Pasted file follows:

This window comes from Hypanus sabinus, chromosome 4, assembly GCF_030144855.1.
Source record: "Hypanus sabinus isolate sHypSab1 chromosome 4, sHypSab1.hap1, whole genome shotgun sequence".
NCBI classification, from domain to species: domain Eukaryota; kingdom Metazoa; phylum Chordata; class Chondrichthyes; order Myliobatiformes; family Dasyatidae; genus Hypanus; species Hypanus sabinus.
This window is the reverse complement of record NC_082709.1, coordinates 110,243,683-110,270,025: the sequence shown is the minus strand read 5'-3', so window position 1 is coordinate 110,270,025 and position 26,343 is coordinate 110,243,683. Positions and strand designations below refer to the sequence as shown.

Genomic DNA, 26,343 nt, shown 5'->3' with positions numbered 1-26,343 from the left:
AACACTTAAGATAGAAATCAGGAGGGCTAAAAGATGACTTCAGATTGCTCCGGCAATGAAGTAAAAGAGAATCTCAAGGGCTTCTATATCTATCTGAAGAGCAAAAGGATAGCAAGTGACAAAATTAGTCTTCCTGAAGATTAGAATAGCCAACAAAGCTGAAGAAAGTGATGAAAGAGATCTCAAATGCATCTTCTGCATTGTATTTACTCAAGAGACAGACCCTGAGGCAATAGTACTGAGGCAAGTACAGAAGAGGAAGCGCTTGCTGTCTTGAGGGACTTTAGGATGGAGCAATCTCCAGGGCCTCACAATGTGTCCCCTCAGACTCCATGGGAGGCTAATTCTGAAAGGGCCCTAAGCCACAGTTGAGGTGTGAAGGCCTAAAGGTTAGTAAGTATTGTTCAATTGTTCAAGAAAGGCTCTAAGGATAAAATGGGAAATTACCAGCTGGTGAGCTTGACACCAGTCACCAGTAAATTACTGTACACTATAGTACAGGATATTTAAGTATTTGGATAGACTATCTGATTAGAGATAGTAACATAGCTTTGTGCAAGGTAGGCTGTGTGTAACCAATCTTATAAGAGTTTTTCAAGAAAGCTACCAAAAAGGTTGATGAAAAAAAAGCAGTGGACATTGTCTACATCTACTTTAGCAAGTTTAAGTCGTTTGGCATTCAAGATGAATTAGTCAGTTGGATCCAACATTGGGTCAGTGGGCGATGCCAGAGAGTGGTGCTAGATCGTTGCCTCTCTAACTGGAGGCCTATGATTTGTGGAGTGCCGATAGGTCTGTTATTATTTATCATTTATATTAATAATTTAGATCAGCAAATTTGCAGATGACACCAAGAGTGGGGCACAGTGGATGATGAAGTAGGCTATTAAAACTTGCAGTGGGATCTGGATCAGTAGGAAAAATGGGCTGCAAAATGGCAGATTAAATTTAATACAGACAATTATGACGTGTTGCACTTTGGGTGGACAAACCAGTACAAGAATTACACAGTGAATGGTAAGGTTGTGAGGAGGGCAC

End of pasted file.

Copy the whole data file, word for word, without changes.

This window comes from Hypanus sabinus, chromosome 4, assembly GCF_030144855.1.
Source record: "Hypanus sabinus isolate sHypSab1 chromosome 4, sHypSab1.hap1, whole genome shotgun sequence".
NCBI classification, from domain to species: domain Eukaryota; kingdom Metazoa; phylum Chordata; class Chondrichthyes; order Myliobatiformes; family Dasyatidae; genus Hypanus; species Hypanus sabinus.
This window is the reverse complement of record NC_082709.1, coordinates 110,243,683-110,270,025: the sequence shown is the minus strand read 5'-3', so window position 1 is coordinate 110,270,025 and position 26,343 is coordinate 110,243,683. Positions and strand designations below refer to the sequence as shown.

Genomic DNA, 26,343 nt, shown 5'->3' with positions numbered 1-26,343 from the left:
AACACTTAAGATAGAAATCAGGAGGGCTAAAAGATGACTTCAGATTGCTCCGGCAATGAAGTAAAAGAGAATCTCAAGGGCTTCTATATCTATCTGAAGAGCAAAAGGATAGCAAGTGACAAAATTAGTCTTCCTGAAGATTAGAATAGCCAACAAAGCTGAAGAAAGTGATGAAAGAGATCTCAAATGCATCTTCTGCATTGTATTTACTCAAGAGACAGACCCTGAGGCAATAGTACTGAGGCAAGTACAGAAGAGGAAGCGCTTGCTGTCTTGAGGGACTTTAGGATGGAGCAATCTCCAGGGCCTCACAATGTGTCCCCTCAGACTCCATGGGAGGCTAATTCTGAAAGGGCCCTAAGCCACAGTTGAGGTGTGAAGGCCTAAAGGTTAGTAAGTATTGTTCAATTGTTCAAGAAAGGCTCTAAGGATAAAATGGGAAATTACCAGCTGGTGAGCTTGACACCAGTCACCAGTAAATTACTGTACACTATAGTACAGGATATTTAAGTATTTGGATAGACTATCTGATTAGAGATAGTAACATAGCTTTGTGCAAGGTAGGCTGTGTGTAACCAATCTTATAAGAGTTTTTCAAGAAAGCTACCAAAAAGGTTGATGAAAAAAAAGCAGTGGACATTGTCTACATCTACTTTAGCAAGTTTAAGTCGTTTGGCATTCAAGATGAATTAGTCAGTTGGATCCAACATTGGGTCAGTGGGCGATGCCAGAGAGTGGTGCTAGATCGTTGCCTCTCTAACTGGAGGCCTATGATTTGTGGAGTGCCGATAGGTCTGTTATTATTTATCATTTATATTAATAATTTAGATCAGCAAATTTGCAGATGACACCAAGAGTGGGGCACAGTGGATGATGAAGTAGGCTATTAAAACTTGCAGTGGGATCTGGATCAGTAGGAAAAATGGGCTGCAAAATGGCAGATTAAATTTAATACAGACAATTATGACGTGTTGCACTTTGGGTGGACAAACCAGTACAAGAATTACACAGTGAATGGTAAGGTTGTGAGGAGGGCAC